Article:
Fuchs is reported to be working directly with Giuliani to set up a Kharkiv investment office in the United States.

In mid-November last year, Fuchs was also allegedly refused entry to Israel.

In recent days, a Ukrainian politician reported the business figure had been detained and deported from Mexico, where he arrived by private jet with another legislator.

The oligarch has refuted the story, posting a video of himself in what appears to be Mexico and giving the finger to the “fat pig” who first reported he had not entered the country.

“This is a fake,” he said. “I’m in Mexico. Here are the Mexicans so there are no questions.”

He later issued a statement in which he accused the person who first published the story, former lawmaker and businessman Mikhail Brodsky, of publishing “fake news”.

“Perhaps this was done for the purpose of further extortion of money,” he wrote.

‘Mercenary’

Born in Kharkiv in 1971, Fuchs earned the nickname “Mercenary” from his associates, according to restricted Russian interior ministry records.

He built a network of businessmen close to ex-Moscow Mayor Yuri Luzhkov, who was later accused by Russian authorities of presiding over the loss of $5bn from city coffers.

The former mayor denied any wrongdoing and called the allegations “political bullying”.

During Luzhkov’s tenure, Fuchs made hundreds of millions of dollars from real estate and led the development of a new financial district which today dominates the skyline.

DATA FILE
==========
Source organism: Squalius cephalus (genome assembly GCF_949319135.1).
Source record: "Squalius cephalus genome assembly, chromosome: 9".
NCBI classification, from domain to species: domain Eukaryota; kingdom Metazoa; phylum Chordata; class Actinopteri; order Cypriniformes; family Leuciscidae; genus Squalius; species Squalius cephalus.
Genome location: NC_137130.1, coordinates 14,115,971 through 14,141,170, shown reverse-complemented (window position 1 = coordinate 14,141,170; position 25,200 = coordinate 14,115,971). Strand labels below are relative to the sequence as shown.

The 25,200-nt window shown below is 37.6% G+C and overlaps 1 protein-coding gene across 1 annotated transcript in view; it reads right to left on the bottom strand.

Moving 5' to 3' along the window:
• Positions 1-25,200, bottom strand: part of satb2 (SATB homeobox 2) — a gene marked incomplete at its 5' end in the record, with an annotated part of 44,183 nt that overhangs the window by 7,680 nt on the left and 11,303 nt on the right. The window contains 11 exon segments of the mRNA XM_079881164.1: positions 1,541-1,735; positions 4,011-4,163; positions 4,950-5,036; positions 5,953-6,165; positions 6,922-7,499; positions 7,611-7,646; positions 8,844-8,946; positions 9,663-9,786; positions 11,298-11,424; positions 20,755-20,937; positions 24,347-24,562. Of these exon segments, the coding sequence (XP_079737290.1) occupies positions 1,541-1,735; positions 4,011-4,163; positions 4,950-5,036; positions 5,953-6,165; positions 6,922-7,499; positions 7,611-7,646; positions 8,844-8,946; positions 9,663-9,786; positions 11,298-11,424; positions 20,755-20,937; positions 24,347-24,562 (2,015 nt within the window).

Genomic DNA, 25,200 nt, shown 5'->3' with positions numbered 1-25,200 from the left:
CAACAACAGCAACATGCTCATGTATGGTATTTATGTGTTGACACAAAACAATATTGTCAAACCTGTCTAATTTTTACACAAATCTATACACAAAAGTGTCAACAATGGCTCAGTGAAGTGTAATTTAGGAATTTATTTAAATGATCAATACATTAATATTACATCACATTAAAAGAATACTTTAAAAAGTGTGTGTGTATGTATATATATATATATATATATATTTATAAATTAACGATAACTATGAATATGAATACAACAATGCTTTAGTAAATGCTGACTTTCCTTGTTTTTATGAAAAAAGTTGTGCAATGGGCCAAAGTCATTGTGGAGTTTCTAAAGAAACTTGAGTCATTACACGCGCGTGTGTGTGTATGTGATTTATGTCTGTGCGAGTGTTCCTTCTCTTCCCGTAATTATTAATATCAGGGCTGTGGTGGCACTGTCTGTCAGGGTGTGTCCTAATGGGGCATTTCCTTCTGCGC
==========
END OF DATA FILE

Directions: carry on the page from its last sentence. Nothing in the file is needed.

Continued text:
The Moscow City complex has been beset with financial difficulties since its main financier, Kazakh billionaire Mukhtar Ablyazov, was charged over an unrelated $6bn fraud case, which continues.

During a tour of one of his developments, Fuchs told Russian television that when he was young he beat people up. “I don’t like it when someone lies to me.”

He recounts a story about his Turkish builders. “While refurbishing, I told them not to smoke, but when I arrived they were smoking. I asked them again not to smoke.”

“And they continued smoking?” asks the presenter.

“Yes, and they had to eat their cigarette butts,” Fuchs replies.

“How beautiful,” remarks the presenter, sarcastically.

Amid rumours of commercial disputes, the real estate tycoon fled Moscow in 2015 and resettled in Ukraine. He has now been placed under sanctions by the Russian government and cannot enter the country.

Despite a formal dispute with Russia, many in Ukraine suspect Fuchs of secretly operating with the consent of the Kremlin.

After the overthrow of Yanukovych, Ukraine’s pro-Western government has been involved in a low-level, ongoing military conflict with Russia.

There are several enclaves in the east of the country that are controlled by Russian troops and Ukrainians who support the Kremlin.

Since Fuchs’s arrival in the Ukrainian capital, Kiev, he has forged strong links with powerful politicians and accumulated assets previously owned by politicians and businessman close to Yanukovych.

He has become a leading figure in the gas industry, owning the second highest number of extraction permits, according to ANTAC, an anti-corruption campaign group.

In August, following the release of Al Jazeera’s documentary, Fuchs was questioned by Ukrainian prosecutors.

Their case focused on whether he or others had been involved in “assisting the unidentified persons of a criminal organisation” in compromising the seizure of the $1.5bn deemed stolen by former president Yanukovych.

No charges have been brought so far.

Neither Fuchs nor a spokesperson for Giuliani responded to requests for comment.